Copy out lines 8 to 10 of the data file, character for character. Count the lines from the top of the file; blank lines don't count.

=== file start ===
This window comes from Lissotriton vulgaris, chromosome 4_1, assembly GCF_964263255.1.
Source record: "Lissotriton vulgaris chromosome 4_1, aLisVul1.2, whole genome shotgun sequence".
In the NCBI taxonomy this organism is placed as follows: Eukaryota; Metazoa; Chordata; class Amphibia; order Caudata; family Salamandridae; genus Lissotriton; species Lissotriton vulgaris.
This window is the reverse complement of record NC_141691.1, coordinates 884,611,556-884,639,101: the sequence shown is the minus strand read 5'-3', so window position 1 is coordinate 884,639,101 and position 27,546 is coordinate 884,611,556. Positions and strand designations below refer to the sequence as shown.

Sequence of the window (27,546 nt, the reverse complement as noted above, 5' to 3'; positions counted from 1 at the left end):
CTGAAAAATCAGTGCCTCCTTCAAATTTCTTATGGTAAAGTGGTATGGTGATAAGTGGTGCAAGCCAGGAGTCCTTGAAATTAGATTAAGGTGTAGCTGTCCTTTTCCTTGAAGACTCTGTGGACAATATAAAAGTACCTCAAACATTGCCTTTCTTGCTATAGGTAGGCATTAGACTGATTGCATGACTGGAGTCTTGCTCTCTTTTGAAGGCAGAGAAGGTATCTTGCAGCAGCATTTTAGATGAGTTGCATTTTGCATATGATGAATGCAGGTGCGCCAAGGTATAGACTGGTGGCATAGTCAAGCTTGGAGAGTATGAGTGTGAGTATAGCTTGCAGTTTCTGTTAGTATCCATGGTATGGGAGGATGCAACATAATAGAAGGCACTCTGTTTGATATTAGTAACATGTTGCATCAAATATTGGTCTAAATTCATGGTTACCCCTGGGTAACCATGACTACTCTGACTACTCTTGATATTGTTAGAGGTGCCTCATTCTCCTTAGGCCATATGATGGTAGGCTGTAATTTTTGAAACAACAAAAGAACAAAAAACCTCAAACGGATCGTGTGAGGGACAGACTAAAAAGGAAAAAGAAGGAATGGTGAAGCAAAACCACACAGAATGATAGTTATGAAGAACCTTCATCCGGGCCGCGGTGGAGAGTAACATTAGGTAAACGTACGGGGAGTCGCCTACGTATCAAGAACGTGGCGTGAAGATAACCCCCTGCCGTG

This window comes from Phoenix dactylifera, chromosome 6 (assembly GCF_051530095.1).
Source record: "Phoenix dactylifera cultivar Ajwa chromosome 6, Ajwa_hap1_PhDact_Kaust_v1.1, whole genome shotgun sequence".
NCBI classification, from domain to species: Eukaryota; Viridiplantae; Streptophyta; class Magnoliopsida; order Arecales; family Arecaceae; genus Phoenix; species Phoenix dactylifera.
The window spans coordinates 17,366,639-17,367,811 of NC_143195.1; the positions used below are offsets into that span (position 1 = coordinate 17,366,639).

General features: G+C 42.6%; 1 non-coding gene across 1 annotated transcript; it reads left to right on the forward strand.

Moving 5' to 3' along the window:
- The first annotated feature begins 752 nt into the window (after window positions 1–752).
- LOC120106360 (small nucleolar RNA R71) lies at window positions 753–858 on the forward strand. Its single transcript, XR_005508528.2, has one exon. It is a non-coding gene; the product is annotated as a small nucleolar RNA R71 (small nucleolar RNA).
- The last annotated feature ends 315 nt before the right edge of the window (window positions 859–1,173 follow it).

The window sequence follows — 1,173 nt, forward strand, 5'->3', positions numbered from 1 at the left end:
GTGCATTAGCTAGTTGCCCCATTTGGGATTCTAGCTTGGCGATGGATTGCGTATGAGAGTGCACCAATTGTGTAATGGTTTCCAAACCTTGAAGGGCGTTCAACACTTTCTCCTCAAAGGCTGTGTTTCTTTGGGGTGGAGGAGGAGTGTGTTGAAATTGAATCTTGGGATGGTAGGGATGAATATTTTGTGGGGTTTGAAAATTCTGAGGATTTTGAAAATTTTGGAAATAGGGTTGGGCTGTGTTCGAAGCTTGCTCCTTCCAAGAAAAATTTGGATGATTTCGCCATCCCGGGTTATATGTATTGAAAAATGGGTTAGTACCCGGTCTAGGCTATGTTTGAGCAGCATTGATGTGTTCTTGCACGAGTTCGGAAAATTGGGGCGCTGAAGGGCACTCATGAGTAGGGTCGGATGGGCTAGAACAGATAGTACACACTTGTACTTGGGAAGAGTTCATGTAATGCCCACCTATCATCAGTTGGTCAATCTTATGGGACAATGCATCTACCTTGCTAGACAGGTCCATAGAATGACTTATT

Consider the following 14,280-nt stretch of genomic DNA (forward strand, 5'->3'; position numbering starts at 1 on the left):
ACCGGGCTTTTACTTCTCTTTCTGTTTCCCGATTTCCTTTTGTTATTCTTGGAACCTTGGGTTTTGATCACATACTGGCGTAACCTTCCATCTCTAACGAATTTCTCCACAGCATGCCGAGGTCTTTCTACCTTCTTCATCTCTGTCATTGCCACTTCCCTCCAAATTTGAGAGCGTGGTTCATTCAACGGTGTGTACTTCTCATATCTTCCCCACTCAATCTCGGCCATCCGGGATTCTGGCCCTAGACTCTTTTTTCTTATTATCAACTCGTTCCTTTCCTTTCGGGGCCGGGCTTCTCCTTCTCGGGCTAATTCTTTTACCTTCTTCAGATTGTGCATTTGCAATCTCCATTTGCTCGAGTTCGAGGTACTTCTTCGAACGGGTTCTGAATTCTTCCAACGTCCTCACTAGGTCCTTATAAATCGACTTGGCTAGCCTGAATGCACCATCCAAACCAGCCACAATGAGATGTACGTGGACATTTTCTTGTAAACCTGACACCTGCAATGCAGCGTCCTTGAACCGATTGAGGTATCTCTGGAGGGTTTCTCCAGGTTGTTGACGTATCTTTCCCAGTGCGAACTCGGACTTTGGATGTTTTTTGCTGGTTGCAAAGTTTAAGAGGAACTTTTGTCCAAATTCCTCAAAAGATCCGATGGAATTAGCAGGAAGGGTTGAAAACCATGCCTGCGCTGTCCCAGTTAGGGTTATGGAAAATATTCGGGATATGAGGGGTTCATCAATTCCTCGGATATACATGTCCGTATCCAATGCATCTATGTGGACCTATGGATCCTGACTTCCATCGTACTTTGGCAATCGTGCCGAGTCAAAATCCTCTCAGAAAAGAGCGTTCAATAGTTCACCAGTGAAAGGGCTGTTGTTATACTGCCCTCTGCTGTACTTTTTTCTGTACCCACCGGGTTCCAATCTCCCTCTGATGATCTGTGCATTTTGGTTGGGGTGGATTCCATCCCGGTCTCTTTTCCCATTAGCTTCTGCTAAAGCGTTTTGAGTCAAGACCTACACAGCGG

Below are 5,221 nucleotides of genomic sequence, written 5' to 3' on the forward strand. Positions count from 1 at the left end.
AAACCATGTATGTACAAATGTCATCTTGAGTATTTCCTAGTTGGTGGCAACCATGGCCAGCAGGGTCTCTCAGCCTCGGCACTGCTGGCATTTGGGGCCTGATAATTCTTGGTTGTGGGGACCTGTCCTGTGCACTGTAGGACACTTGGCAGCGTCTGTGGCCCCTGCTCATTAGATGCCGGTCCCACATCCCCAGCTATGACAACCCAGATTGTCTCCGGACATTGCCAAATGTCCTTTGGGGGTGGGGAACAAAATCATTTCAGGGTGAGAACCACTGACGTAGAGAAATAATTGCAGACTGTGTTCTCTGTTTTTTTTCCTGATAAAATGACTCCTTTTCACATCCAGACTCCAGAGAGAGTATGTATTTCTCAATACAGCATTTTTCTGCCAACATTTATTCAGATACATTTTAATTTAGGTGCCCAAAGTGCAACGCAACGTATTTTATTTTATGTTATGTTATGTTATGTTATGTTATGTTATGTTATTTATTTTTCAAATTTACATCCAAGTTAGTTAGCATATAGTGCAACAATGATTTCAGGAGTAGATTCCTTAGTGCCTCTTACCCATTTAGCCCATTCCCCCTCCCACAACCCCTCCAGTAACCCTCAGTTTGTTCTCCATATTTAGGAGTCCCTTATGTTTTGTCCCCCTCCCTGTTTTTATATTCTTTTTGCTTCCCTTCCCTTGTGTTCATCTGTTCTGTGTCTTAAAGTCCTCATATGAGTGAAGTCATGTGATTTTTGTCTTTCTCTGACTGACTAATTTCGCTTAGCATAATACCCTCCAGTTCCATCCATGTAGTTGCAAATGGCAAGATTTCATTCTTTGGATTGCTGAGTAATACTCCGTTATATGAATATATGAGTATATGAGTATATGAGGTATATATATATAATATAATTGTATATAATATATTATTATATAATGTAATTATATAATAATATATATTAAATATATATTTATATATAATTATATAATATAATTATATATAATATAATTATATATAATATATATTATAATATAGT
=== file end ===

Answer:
Source record: "Phoenix dactylifera cultivar Ajwa chromosome 6, Ajwa_hap1_PhDact_Kaust_v1.1, whole genome shotgun sequence".
NCBI classification, from domain to species: Eukaryota; Viridiplantae; Streptophyta; class Magnoliopsida; order Arecales; family Arecaceae; genus Phoenix; species Phoenix dactylifera.
The window spans coordinates 17,366,639-17,367,811 of NC_143195.1; the positions used below are offsets into that span (position 1 = coordinate 17,366,639).